price-of-being-entrepreneur

The Price of Being an Entrepreneur

Running your own business can take a psychological toll.

We’re all about motivating entrepreneurs, keeping things positive. But part of a supportive and positive message involves letting you feel you’re not alone in some of the struggles you’re going through. Feeling you’re the only one who’s less than happy, that something might be wrong with you and your business, obviously isn’t very helpful.

This post is devoted to acknowledging some of the struggles that many entrepreneurs go through and discussing the price of entrepreneurship.

Stress

Stress is often touted as a positive, something that motivates and that is required for, and part of, a successful business. But it takes its toll. The reason stress is so risky is that it can happen even when things are going well. It can be a silent killer, eating away at a person while he’s spending a lot of time and effort to repress it. Not only that, but the very things you do to repress can be unhealthy—junk food, a bit of drink, smoking, numbing one’s mind with video games. This continues a spiral in which productivity suffers, the entrepreneur’s mind set is less than ideal, and real problems begin to manifest themselves, leading to more stress.

Depression

One of the realities of being an entrepreneur is debt. Debt often foments depression. One example is John Pope, CEO of WellDog of Laramie, WY. Pope hit rock bottom in 2002, late on his mortgage, with $8 in the bank. Fortunately, a payment came through that brought Pope and his company back from the brink, but he reports that the experience had lasting effects. For yers afterward, he would overreact to small calamities and setbacks, his frayed nerves reminded of the financial collapse.

Brad Feld, who directs Foundry Group, has battled depression for years and has built, as a blogger, a support system of and for businessmen in dark head spaces. It includes many prominent, well-known entrepreneurs.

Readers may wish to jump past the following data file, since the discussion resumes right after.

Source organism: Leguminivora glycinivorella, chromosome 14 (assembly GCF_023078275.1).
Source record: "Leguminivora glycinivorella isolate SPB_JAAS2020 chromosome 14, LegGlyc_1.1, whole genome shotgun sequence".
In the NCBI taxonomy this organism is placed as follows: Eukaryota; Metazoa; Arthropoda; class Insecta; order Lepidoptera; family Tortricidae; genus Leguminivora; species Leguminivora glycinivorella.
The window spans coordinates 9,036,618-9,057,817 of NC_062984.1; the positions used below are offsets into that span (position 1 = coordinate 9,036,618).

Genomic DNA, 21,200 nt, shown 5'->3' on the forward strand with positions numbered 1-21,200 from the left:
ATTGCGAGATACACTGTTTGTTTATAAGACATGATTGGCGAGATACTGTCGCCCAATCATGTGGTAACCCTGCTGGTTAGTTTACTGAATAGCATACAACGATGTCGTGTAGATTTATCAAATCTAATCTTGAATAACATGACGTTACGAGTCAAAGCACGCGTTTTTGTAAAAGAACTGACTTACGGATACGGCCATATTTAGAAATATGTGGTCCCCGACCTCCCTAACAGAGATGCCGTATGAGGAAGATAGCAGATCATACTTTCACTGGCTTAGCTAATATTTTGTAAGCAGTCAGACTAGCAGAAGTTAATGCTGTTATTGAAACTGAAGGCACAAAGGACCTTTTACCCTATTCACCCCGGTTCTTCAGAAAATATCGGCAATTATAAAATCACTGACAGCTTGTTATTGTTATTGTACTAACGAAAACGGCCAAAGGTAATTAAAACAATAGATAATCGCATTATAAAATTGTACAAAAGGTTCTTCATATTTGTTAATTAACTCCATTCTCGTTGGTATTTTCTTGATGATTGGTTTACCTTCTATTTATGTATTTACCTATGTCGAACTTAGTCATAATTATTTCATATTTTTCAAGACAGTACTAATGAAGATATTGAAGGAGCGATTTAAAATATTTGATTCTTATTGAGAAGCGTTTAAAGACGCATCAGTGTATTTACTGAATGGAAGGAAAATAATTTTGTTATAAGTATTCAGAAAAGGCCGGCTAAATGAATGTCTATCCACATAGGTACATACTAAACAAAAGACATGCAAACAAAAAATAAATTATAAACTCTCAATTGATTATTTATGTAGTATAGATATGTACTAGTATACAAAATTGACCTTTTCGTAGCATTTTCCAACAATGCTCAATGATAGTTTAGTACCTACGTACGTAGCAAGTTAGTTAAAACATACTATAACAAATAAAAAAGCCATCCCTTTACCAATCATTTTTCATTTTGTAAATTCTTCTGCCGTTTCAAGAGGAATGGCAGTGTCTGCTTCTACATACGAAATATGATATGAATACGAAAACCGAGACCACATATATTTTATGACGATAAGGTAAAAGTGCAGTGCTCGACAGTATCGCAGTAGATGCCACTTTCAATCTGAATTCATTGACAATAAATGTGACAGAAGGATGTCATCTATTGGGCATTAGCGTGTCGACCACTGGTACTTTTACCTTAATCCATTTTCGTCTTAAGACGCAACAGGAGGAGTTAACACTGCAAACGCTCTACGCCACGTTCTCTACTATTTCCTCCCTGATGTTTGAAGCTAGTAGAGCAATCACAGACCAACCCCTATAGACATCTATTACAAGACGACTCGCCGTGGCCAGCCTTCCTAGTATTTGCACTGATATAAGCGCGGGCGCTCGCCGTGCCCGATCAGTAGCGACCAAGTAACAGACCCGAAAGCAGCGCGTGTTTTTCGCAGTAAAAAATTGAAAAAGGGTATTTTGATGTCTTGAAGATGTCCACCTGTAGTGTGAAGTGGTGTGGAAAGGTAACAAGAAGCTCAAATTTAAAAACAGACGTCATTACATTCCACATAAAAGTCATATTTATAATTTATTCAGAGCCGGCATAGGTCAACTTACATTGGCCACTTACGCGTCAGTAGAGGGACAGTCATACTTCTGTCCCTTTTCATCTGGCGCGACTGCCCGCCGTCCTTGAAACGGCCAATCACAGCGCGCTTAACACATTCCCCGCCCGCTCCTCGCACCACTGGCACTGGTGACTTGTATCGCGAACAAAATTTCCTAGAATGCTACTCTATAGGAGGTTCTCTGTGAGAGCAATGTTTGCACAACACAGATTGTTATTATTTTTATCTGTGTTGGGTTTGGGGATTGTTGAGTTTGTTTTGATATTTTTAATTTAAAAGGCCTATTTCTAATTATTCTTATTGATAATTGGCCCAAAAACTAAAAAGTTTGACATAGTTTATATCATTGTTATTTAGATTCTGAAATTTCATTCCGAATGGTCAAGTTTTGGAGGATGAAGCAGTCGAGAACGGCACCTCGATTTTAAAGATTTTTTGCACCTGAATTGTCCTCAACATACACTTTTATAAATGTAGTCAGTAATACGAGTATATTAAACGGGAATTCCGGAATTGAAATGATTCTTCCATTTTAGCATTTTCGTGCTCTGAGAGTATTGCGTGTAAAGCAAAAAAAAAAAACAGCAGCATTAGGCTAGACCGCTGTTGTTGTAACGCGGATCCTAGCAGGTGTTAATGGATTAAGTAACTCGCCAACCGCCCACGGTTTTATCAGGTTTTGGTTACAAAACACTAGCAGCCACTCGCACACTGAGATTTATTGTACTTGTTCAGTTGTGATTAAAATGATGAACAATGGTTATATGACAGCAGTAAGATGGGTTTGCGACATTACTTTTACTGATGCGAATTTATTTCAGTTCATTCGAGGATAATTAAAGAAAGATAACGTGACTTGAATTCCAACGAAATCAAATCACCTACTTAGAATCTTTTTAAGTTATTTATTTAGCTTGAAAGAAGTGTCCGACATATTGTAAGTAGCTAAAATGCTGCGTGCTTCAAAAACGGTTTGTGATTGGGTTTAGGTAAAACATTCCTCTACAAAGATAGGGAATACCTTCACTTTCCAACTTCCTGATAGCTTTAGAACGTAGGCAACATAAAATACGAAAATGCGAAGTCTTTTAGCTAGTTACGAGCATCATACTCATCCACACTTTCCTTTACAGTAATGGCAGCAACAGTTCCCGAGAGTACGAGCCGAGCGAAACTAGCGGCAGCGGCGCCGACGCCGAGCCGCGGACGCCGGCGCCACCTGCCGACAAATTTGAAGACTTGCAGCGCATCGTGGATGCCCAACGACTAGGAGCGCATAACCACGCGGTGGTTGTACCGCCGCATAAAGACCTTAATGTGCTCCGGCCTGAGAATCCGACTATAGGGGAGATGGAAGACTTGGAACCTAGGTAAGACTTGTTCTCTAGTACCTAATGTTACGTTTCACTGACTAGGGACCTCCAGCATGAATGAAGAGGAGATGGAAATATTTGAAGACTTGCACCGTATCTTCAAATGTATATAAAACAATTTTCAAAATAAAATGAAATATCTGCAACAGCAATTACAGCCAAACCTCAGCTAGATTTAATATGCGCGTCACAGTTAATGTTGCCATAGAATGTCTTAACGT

Fueling the Fire

It’s a vicious cycle. Not working hard enough is not an option for an entrepreneur—who wants to feel he is to blame for remaining in the red? But working too hard can also lead to depression, according to a recent study from two UK business schools. Over-achievers, the study found, were more likely to burn out. Being too concerned about having to check in and not miss e-mails is one contributing factor.

Don’t Be Alone

The tinder for the fire is often going it alone too much, putting everything on your own shoulders. Even entrepreneurs with employees can fall into this, since after all, it’s your business. Delegating can help, as can enlisting the help of your employees, perhaps with some ideas, some ways of making things better.

But more importantly, just getting into the mind set that others care about you and you are not alone is helpful. All too often, entrepreneurs alienate themselves, feeling that their spouse and friends don’t understand, that their words of encouragement are empty gestures.

While your loved ones ultimately don’t run your business, there may be ways they can help, even if it’s on the life-side of the work-life balance. Not only will this help relieve some of the stress outlined above, but the process of interacting in this meaningful well should be inherently helpful.